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Full listing > Accession MC2011/233
Accession #MC2011/233
TopicCivilian Public Service: Photographs and Publications in the Francis Barr Collection
TitleBarr, Francis: CPS Collection
SubtitleCPS Photographs and Publications
LocationLarge Box #119
CitationBarr, Francis: CPS Collection, MC2011/233, Archives and Church of the Brethren Collection, Funderburg Library, Manchester University, North Manchester, Indiana.
AccessResearchers are responsible for determining copyright status of archived materials where this is relevant to their intended use of the materials.
ProvenanceFrancis Barr presented these materials to Julie Garber for inclusion in the Archives
Scope and Content

Portraits of the cast of the play,The Seagull, by Anton Chekhov. Pictured are: Bob Constable, Goldie Bock, John Land, Charlie Ghent, Hildegarde Earle, Isabel Mount, Don Kirshner, Kemit Sheets, Tom Miller, Eunice Picone, Men's Dressing Room, Women's Dressing Room, Lila McCray.

Photographs from the production of The Seagull, by Anton Chekhov. Acts I, 2, 3, and 4.

1945, photographs and postcard from a typical pneumonia guinea pig experiement.

Postcard from Holly Inn, Pinehurst, North Carolina. "May 15, 1945 - July 6, 1945, Room 302, "Atypical Pneumonia Guinea Pig Experiment." Atypical pneumonia means NOT TYPICAL pneumonia.

The "Boss," Major Abernathey.

Innoculation Day.

Nurse with face mask.


Two young men with face masks.

Tented rooms out-of-doors.

People with tented rooms.

Table with face masks and one man in face mask and another with some type of beaker held to his mouth.

Man in a chair in a bedroom holding some type of "weaving?" labeled "Pinehurst, 1945."

Young man in tented room with something being put into his mouth.

Young men, one in gown, all wtih masks, outside tented rooms and outdoor table.

Man in bed with nurse taking pulse.

Photograph of grounds with car.

Man and woman standing outside of building.

Picture of Pinehurst with man sitting with legs hanging out of window.

Man "sliding" down column and man in window.

Photograph of room.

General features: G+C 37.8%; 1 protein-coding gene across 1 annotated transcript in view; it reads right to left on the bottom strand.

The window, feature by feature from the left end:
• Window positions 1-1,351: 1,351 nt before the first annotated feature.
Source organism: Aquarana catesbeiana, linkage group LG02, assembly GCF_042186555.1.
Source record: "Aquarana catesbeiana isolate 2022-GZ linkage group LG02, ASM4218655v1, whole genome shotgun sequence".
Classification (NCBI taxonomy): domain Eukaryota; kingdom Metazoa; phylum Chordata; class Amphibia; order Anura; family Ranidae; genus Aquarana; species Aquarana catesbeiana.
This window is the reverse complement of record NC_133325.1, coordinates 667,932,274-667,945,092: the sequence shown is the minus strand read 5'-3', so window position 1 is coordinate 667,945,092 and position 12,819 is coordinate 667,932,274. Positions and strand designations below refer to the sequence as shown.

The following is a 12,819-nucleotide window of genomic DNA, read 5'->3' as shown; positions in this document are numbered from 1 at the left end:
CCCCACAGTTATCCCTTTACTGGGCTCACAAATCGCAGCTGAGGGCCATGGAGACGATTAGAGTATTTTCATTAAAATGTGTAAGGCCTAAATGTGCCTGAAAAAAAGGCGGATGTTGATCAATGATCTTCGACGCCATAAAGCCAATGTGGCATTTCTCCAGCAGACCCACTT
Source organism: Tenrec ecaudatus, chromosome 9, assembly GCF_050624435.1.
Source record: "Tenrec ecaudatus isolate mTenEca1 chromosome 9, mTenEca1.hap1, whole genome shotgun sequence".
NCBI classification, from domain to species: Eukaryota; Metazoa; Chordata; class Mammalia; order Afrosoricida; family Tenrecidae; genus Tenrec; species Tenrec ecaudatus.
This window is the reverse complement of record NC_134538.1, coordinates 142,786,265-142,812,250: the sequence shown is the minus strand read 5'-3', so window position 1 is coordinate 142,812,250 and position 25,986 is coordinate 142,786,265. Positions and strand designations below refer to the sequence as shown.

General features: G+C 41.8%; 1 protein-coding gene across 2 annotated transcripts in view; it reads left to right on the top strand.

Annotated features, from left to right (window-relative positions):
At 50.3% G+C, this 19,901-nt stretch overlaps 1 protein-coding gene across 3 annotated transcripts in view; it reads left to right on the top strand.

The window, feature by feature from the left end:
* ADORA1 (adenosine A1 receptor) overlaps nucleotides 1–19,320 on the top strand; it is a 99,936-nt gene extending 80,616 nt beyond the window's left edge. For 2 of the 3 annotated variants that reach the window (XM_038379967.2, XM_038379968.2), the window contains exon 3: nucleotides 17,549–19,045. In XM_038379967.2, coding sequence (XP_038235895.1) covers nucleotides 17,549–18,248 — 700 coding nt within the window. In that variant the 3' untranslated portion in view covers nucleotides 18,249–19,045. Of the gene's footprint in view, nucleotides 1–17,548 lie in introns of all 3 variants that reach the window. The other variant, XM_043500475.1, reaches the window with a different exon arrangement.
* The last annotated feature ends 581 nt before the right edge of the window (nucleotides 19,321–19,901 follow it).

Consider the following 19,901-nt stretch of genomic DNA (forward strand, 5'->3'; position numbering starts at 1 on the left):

Picture of men with masks at the base of the lodge and one man without mask sitting on second floor of building.

Picture of men in windows.

Picture of men and women (possibly nurses).

Photograph of two women in summer clothing (swimming suits or shorts?).

A picture of what appears to be a woman donning a gown and mask.

Man in mask and gown helping a masked guinea pig into a gown.

Picture of men in masks on the grounds of Pinehurst.

Photograph of room with pictures on the dresser.

Men looking out windows.

Waldport CPS Camp #56, 1944. These photographs include:

Francis Barr, David Jackson, Johnny Johnson, Warren Sanger, Don Filmore, A. J. R. Penny, Earnie Barr, Harry McNary, Lloyd Brandt, Olie Olson, camp photograph, Jim Gallaghan, postcard from Bull Moose (Warren Sanger), Don filmore and his 1932(?) Chevy, typical bunk.

The Beginning of Wisdom, a One-Act Play by David Jackson and Louie Kolenda.  Article written by Francis Barr about this play and the play productions at CPS camps.  Biographical material about David Jackson is included in the article. "John Ellison" says this is a jewel.

Program and script for The Seagull, by Anton Chekhov.

The Mikado in CPS, written and designed by Kermit Sheets, published by The Illiterati at Waldport, Oregon in February, 1945.  A re-write of the Mikado CPS style.

"Will You Starve That They Be Better Fed? a booklet describing the starvation experiment of the Laboratory of Physiological Hygiene at the University of Minnesota, Angel Keys, Ph D., Director.